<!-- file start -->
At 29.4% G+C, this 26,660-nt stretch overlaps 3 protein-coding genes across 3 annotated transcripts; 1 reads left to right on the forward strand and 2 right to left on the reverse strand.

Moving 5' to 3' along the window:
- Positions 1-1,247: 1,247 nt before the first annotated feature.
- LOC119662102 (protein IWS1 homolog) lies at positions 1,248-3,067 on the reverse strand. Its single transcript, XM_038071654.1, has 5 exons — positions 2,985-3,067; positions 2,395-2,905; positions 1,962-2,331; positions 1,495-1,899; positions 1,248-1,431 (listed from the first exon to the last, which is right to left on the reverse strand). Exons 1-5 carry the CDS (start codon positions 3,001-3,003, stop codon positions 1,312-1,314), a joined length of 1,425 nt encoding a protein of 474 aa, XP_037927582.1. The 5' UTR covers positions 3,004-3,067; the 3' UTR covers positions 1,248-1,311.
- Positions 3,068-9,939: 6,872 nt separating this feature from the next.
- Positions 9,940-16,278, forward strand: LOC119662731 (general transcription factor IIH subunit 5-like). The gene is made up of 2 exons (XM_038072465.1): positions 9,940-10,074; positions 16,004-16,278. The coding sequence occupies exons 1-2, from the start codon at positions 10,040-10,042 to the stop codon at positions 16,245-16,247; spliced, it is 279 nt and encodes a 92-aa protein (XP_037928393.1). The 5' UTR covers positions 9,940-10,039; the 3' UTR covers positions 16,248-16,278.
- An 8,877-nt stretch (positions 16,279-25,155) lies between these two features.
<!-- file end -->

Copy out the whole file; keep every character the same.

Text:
At 29.4% G+C, this 26,660-nt stretch overlaps 3 protein-coding genes across 3 annotated transcripts; 1 reads left to right on the forward strand and 2 right to left on the reverse strand.

Moving 5' to 3' along the window:
- Positions 1-1,247: 1,247 nt before the first annotated feature.
- LOC119662102 (protein IWS1 homolog) lies at positions 1,248-3,067 on the reverse strand. Its single transcript, XM_038071654.1, has 5 exons — positions 2,985-3,067; positions 2,395-2,905; positions 1,962-2,331; positions 1,495-1,899; positions 1,248-1,431 (listed from the first exon to the last, which is right to left on the reverse strand). Exons 1-5 carry the CDS (start codon positions 3,001-3,003, stop codon positions 1,312-1,314), a joined length of 1,425 nt encoding a protein of 474 aa, XP_037927582.1. The 5' UTR covers positions 3,004-3,067; the 3' UTR covers positions 1,248-1,311.
- Positions 3,068-9,939: 6,872 nt separating this feature from the next.
- Positions 9,940-16,278, forward strand: LOC119662731 (general transcription factor IIH subunit 5-like). The gene is made up of 2 exons (XM_038072465.1): positions 9,940-10,074; positions 16,004-16,278. The coding sequence occupies exons 1-2, from the start codon at positions 10,040-10,042 to the stop codon at positions 16,245-16,247; spliced, it is 279 nt and encodes a 92-aa protein (XP_037928393.1). The 5' UTR covers positions 9,940-10,039; the 3' UTR covers positions 16,248-16,278.
- An 8,877-nt stretch (positions 16,279-25,155) lies between these two features.